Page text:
"Everyday Heroes" spread hope across the country

Everyday Heroes, Ron and JoAnn Hahs

DAISY, MO (KFVS) - "They've just been fantastic people to the community," said Bill Freeman "And they give so much of themselves to those in need and never thanked for that."

So he went out to thank them, by nominating them for Everyday Heroes.

Heroes come in all forms.

You can find them in the classroom, on the battlefield and one may even appear as a helping hand when you least expect it.

A man and wife from Daisy, Missouri are heroes to people across the country for their daily work to spread hope, affect change and spur recovery.

Ron and JoAnn Hahs appear to be a typical retired couple.

The great-grandparents are active in church and family, but these volunteers rarely sit down and take a load off.

"You get a good feeling," said Ron Hahs. "I don't know if you can really explain it if you haven't experienced it. I enjoy working with the people and helping people."

Many people may see retirement as a time to slow down, enjoy the simple life.

But not these two.

JoAnn molded minds in the classroom for 35 years and Ron worked in construction, but one could say their hours are much more demanding now that they've retired.

"My mother also taught and I saw what happened to her after retirement and she had a hard time adjusting," said JoAnn Hahs. "And I thought that's not going to happen to me, and it hasn't."

JoAnn is a self-proclaimed joiner: meaning she joins just about every cause that touches her heart.

With her hand in so many jars, it makes you wonder how she manages it all.

From making potato necklaces, that's right, it's a long process from potato to jewelry, to sewing autism blankets for kids, it seems she has very little time to spare.

"You don't have to look very far. There's all kinds of opportunities for you. All you have to do is say I will, I can and I shall," said JoAnn.

That mind set has steered the Hahs' on an interesting journey across the country.

Ron is a blue hat, or unit leader, for the Southern Baptist Convention Disaster Relief Missouri.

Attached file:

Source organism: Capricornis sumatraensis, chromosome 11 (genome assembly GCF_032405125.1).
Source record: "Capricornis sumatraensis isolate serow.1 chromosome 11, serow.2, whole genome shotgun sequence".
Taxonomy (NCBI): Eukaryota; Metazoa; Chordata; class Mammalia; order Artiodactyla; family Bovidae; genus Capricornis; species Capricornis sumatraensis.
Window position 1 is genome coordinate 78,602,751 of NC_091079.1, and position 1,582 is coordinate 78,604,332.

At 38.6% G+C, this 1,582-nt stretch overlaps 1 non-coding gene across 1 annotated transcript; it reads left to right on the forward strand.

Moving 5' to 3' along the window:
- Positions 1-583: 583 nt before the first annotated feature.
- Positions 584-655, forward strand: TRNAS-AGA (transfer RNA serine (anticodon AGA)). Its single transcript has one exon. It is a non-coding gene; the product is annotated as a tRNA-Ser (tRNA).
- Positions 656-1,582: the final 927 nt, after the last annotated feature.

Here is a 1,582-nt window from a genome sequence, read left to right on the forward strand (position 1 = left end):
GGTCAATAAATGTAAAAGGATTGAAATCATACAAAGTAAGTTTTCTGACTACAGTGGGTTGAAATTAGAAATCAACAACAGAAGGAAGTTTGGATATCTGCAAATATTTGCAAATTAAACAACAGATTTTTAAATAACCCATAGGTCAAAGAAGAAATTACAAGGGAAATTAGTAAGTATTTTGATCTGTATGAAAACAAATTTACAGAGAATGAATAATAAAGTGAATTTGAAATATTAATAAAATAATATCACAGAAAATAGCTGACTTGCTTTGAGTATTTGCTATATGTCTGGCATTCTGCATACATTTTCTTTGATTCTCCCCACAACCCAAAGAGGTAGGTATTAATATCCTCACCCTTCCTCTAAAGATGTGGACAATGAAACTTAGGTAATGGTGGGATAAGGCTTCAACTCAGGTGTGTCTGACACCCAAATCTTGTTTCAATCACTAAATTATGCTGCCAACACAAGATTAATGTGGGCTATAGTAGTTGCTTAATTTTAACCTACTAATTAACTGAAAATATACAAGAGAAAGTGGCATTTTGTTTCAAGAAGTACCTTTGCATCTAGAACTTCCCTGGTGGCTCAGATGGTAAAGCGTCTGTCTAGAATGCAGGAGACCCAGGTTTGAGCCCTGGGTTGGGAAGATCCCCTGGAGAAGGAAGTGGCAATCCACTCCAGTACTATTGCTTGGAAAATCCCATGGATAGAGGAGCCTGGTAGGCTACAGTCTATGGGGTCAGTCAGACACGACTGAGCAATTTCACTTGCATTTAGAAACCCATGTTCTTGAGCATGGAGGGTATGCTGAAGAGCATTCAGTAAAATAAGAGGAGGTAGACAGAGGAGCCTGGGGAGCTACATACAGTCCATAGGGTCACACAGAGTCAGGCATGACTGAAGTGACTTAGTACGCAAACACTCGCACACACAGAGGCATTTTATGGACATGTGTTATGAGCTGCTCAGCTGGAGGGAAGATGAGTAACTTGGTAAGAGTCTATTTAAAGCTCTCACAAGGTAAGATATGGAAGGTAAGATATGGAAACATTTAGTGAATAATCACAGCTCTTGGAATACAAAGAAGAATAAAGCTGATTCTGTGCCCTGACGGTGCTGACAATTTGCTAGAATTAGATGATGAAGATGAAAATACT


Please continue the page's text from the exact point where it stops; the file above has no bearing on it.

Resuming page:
"It sorta got dumped, at first," Ron joked.

The job may have fallen into his lap, but it stuck.

JoAnn is head chef.

At the drop of a hat they're ready to respond when natural disasters hit.

Their disaster relief work has taken them to seven states where they feed thousands who endured devastating loss, like a family of five with another on the way who had to rebuild their lives from scratch following Hurricane Katrina.

"He was eating and I touched his arm and I held out my hand and he took it and I put the money in his hand," said JoAnn. "And there was a team there from Alabama and they heard what we'd done so I collected money also. I took it back and he looked at me and he said 'You've got to be an angel.' And I said, 'Well, you're the only person who thinks so.'"

There's a lot of laughter with these two and humility comes in spades.

"You think you're helping others but basically you get more," said JoAnn. "It's just a feeling of satisfaction, and as Ronnie often says, you know, you're hooked. Once you do this kind of thing you want to do more."

If you know of an everyday hero in your life, please let us know.

Just click

to make your nomination.

We'll profile an Everyday Hero each month on Heartland News and all of our heroes will be honored at an annual Red Cross recognition luncheon.

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